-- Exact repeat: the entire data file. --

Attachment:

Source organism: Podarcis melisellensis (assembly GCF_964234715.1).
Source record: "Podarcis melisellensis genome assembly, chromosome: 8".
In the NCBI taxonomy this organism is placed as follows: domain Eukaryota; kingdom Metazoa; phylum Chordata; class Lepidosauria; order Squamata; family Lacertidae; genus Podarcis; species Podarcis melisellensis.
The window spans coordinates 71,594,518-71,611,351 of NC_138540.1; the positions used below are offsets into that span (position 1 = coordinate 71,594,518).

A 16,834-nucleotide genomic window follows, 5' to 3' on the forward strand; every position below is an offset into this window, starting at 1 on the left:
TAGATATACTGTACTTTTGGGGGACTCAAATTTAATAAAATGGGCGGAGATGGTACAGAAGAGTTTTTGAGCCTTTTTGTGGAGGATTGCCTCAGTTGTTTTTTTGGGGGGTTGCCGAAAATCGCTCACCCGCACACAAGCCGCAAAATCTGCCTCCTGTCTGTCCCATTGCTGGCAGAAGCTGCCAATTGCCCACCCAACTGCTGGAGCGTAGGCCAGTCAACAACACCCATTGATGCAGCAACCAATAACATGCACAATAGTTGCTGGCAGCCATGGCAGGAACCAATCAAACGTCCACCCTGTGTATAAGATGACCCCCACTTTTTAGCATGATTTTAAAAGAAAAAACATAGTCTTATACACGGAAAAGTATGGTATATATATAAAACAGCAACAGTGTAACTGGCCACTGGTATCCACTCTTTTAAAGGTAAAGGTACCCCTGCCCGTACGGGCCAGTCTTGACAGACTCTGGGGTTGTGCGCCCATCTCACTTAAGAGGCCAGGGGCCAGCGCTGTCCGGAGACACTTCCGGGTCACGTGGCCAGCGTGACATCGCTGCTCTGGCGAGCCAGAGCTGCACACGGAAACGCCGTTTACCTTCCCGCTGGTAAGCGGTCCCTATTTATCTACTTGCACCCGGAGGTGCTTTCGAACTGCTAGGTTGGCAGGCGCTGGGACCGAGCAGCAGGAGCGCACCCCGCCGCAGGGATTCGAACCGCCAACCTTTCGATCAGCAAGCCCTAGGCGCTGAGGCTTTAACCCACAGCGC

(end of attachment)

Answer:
Source organism: Podarcis melisellensis (assembly GCF_964234715.1).
Source record: "Podarcis melisellensis genome assembly, chromosome: 8".
In the NCBI taxonomy this organism is placed as follows: domain Eukaryota; kingdom Metazoa; phylum Chordata; class Lepidosauria; order Squamata; family Lacertidae; genus Podarcis; species Podarcis melisellensis.
The window spans coordinates 71,594,518-71,611,351 of NC_138540.1; the positions used below are offsets into that span (position 1 = coordinate 71,594,518).

A 16,834-nucleotide genomic window follows, 5' to 3' on the forward strand; every position below is an offset into this window, starting at 1 on the left:
TAGATATACTGTACTTTTGGGGGACTCAAATTTAATAAAATGGGCGGAGATGGTACAGAAGAGTTTTTGAGCCTTTTTGTGGAGGATTGCCTCAGTTGTTTTTTTGGGGGGTTGCCGAAAATCGCTCACCCGCACACAAGCCGCAAAATCTGCCTCCTGTCTGTCCCATTGCTGGCAGAAGCTGCCAATTGCCCACCCAACTGCTGGAGCGTAGGCCAGTCAACAACACCCATTGATGCAGCAACCAATAACATGCACAATAGTTGCTGGCAGCCATGGCAGGAACCAATCAAACGTCCACCCTGTGTATAAGATGACCCCCACTTTTTAGCATGATTTTAAAAGAAAAAACATAGTCTTATACACGGAAAAGTATGGTATATATATAAAACAGCAACAGTGTAACTGGCCACTGGTATCCACTCTTTTAAAGGTAAAGGTACCCCTGCCCGTACGGGCCAGTCTTGACAGACTCTGGGGTTGTGCGCCCATCTCACTTAAGAGGCCAGGGGCCAGCGCTGTCCGGAGACACTTCCGGGTCACGTGGCCAGCGTGACATCGCTGCTCTGGCGAGCCAGAGCTGCACACGGAAACGCCGTTTACCTTCCCGCTGGTAAGCGGTCCCTATTTATCTACTTGCACCCGGAGGTGCTTTCGAACTGCTAGGTTGGCAGGCGCTGGGACCGAGCAGCAGGAGCGCACCCCGCCGCAGGGATTCGAACCGCCAACCTTTCGATCAGCAAGCCCTAGGCGCTGAGGCTTTAACCCACAGCGC